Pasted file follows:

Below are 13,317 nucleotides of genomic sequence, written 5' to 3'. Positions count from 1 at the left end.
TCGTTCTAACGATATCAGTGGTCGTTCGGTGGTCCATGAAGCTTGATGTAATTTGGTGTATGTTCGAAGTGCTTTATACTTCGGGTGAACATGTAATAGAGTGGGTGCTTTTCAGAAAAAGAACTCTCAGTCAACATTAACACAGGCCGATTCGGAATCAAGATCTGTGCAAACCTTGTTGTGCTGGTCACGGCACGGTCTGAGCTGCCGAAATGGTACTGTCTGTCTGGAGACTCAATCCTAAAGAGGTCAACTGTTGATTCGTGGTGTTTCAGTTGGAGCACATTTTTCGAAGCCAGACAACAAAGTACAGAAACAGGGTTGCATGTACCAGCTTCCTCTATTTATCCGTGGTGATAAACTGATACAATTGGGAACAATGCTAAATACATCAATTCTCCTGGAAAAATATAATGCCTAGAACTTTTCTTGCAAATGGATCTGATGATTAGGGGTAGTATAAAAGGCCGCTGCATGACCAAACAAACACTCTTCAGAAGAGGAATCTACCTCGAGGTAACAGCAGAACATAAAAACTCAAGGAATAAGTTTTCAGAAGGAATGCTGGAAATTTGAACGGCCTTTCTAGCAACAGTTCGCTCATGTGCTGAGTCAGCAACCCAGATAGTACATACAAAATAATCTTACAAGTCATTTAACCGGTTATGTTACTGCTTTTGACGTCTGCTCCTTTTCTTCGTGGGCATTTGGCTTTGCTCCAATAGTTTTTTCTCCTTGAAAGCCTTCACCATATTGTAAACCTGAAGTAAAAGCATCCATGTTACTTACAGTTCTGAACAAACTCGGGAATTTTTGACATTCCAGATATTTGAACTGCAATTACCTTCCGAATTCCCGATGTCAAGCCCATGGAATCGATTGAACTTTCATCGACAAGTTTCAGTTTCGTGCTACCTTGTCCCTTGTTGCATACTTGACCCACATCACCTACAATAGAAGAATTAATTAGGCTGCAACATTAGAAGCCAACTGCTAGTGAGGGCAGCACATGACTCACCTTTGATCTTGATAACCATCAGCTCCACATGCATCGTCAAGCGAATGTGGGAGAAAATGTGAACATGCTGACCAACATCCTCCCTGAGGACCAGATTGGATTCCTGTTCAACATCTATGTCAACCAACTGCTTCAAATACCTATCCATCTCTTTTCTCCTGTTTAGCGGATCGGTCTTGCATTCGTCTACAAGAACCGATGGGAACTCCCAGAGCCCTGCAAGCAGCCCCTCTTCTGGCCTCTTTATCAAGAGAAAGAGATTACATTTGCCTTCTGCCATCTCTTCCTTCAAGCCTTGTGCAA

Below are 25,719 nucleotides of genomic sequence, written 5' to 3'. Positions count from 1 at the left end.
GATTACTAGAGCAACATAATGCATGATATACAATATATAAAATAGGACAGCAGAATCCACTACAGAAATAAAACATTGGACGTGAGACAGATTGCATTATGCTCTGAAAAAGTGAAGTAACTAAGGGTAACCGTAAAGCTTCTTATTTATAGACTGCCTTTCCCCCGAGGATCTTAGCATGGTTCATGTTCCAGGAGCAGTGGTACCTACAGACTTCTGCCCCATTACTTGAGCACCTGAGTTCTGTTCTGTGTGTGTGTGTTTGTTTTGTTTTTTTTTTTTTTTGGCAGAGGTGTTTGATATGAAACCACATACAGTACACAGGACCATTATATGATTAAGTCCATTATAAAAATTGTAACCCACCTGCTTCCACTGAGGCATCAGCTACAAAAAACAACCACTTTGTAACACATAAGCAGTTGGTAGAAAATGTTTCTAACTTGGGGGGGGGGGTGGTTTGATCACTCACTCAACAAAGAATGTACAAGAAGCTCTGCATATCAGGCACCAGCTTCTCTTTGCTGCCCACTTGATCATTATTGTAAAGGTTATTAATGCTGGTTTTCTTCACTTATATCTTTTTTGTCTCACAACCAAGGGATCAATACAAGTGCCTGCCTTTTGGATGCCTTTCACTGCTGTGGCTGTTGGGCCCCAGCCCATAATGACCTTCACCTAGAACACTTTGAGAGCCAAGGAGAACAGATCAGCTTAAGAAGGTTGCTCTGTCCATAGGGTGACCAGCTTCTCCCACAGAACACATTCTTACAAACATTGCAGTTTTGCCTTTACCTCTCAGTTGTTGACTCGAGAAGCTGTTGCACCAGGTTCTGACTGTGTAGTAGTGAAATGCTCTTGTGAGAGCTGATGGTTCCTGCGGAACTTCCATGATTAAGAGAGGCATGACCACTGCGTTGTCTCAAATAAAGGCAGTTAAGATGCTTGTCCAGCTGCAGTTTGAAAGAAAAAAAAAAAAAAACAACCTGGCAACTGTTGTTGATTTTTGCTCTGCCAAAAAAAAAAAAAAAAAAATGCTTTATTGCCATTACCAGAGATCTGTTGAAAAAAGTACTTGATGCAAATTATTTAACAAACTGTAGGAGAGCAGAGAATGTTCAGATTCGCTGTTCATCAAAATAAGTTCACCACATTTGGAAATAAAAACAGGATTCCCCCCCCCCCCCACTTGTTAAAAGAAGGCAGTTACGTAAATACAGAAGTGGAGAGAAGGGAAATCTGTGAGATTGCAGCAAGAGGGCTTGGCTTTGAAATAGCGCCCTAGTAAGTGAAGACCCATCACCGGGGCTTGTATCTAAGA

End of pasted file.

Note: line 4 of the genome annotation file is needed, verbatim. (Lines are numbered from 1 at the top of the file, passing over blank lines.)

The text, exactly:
GATTACTAGAGCAACATAATGCATGATATACAATATATAAAATAGGACAGCAGAATCCACTACAGAAATAAAACATTGGACGTGAGACAGATTGCATTATGCTCTGAAAAAGTGAAGTAACTAAGGGTAACCGTAAAGCTTCTTATTTATAGACTGCCTTTCCCCCGAGGATCTTAGCATGGTTCATGTTCCAGGAGCAGTGGTACCTACAGACTTCTGCCCCATTACTTGAGCACCTGAGTTCTGTTCTGTGTGTGTGTGTTTGTTTTGTTTTTTTTTTTTTTTGGCAGAGGTGTTTGATATGAAACCACATACAGTACACAGGACCATTATATGATTAAGTCCATTATAAAAATTGTAACCCACCTGCTTCCACTGAGGCATCAGCTACAAAAAACAACCACTTTGTAACACATAAGCAGTTGGTAGAAAATGTTTCTAACTTGGGGGGGGGGGTGGTTTGATCACTCACTCAACAAAGAATGTACAAGAAGCTCTGCATATCAGGCACCAGCTTCTCTTTGCTGCCCACTTGATCATTATTGTAAAGGTTATTAATGCTGGTTTTCTTCACTTATATCTTTTTTGTCTCACAACCAAGGGATCAATACAAGTGCCTGCCTTTTGGATGCCTTTCACTGCTGTGGCTGTTGGGCCCCAGCCCATAATGACCTTCACCTAGAACACTTTGAGAGCCAAGGAGAACAGATCAGCTTAAGAAGGTTGCTCTGTCCATAGGGTGACCAGCTTCTCCCACAGAACACATTCTTACAAACATTGCAGTTTTGCCTTTACCTCTCAGTTGTTGACTCGAGAAGCTGTTGCACCAGGTTCTGACTGTGTAGTAGTGAAATGCTCTTGTGAGAGCTGATGGTTCCTGCGGAACTTCCATGATTAAGAGAGGCATGACCACTGCGTTGTCTCAAATAAAGGCAGTTAAGATGCTTGTCCAGCTGCAGTTTGAAAGAAAAAAAAAAAAAAACAACCTGGCAACTGTTGTTGATTTTTGCTCTGCCAAAAAAAAAAAAAAAAAAATGCTTTATTGCCATTACCAGAGATCTGTTGAAAAAAGTACTTGATGCAAATTATTTAACAAACTGTAGGAGAGCAGAGAATGTTCAGATTCGCTGTTCATCAAAATAAGTTCACCACATTTGGAAATAAAAACAGGATTCCCCCCCCCCCCCACTTGTTAAAAGAAGGCAGTTACGTAAATACAGAAGTGGAGAGAAGGGAAATCTGTGAGATTGCAGCAAGAGGGCTTGGCTTTGAAATAGCGCCCTAGTAAGTGAAGACCCATCACCGGGGCTTGTATCTAAGA